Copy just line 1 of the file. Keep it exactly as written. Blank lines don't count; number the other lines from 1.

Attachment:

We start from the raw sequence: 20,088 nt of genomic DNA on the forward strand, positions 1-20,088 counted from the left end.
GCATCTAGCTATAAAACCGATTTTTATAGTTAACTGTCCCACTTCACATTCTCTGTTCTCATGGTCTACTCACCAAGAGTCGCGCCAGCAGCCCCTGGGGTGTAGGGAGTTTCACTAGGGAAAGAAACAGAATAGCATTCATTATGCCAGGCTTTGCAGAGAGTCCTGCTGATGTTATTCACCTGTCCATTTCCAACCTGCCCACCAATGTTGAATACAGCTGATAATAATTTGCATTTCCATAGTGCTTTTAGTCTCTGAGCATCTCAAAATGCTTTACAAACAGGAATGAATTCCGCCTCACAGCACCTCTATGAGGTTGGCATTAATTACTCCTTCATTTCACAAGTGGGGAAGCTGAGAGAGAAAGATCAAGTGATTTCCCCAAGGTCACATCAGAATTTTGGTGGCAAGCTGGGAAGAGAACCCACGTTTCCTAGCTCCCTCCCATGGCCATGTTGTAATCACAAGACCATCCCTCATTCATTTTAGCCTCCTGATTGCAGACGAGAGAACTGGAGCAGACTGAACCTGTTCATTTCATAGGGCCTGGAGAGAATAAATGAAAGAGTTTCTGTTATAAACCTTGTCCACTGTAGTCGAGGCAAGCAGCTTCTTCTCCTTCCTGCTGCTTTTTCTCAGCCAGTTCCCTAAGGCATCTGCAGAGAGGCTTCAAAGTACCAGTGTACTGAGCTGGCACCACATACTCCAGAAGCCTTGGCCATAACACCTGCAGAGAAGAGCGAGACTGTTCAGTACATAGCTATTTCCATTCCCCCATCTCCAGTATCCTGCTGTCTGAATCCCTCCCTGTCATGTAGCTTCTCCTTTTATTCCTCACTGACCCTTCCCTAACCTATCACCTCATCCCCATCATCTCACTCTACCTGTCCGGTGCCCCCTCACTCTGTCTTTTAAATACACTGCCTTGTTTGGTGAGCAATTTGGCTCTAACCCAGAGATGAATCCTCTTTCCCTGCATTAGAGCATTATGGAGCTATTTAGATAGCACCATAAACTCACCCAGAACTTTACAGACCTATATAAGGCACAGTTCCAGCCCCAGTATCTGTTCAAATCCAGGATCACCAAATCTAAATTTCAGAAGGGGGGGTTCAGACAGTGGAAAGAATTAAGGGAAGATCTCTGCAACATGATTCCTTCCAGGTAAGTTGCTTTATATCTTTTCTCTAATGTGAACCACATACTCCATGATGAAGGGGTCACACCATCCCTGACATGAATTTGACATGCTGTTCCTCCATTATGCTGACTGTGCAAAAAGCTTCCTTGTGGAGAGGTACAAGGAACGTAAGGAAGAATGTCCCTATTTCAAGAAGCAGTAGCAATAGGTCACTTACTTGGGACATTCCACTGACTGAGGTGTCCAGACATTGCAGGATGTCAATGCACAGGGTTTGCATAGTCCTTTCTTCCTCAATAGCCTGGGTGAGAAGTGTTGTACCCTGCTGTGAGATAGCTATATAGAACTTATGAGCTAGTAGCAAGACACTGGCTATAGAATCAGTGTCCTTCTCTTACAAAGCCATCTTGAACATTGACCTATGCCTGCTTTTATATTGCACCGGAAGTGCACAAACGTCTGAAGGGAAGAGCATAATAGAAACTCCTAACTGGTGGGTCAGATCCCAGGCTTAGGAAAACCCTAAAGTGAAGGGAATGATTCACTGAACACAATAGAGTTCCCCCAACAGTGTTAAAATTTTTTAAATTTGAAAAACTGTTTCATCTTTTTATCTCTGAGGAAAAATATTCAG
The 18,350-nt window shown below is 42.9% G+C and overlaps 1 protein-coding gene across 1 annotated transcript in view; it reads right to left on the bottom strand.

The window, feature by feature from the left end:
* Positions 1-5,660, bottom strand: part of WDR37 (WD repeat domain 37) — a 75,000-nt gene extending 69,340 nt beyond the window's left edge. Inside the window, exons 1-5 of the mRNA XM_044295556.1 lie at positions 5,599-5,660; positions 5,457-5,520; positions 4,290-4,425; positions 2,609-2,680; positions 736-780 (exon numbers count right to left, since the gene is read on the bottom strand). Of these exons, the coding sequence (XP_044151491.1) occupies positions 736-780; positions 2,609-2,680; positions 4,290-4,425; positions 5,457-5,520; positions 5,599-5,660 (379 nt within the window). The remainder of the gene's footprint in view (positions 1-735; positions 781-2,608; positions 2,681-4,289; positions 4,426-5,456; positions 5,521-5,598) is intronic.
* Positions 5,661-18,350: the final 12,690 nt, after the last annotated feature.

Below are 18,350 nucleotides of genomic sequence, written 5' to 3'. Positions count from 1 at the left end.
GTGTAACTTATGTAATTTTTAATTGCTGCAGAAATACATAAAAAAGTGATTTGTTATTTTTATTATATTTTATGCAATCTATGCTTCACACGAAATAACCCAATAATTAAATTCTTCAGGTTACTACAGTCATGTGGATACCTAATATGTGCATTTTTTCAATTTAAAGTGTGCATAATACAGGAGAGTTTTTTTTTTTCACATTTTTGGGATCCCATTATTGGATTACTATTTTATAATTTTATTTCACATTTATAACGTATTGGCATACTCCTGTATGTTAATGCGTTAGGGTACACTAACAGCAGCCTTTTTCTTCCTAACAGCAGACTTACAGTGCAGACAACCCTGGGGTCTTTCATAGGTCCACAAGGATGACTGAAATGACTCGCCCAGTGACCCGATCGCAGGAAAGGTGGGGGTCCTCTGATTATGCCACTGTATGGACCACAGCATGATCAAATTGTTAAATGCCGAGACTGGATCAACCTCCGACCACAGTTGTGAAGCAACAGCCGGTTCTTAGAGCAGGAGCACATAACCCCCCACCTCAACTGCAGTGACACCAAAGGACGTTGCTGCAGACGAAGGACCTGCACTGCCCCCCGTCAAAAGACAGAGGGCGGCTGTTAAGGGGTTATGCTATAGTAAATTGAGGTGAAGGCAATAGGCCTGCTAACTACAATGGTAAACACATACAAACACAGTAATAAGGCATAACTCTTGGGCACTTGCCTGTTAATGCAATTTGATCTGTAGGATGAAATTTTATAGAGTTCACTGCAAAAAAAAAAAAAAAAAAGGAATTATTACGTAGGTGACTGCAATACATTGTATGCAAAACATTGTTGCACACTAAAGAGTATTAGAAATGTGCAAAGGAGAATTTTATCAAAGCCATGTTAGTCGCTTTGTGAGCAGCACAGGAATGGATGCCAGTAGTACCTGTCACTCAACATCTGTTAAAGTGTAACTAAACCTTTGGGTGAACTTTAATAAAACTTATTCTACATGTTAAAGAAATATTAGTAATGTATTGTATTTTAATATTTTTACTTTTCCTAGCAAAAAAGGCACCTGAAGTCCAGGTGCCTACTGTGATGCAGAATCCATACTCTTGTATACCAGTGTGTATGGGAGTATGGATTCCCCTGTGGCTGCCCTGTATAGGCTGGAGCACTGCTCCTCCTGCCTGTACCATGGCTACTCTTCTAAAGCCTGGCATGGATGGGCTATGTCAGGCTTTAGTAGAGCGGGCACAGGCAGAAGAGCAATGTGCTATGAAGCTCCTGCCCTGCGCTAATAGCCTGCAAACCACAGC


We start from the raw sequence: 20,088 nt of genomic DNA on the forward strand, positions 1-20,088 counted from the left end.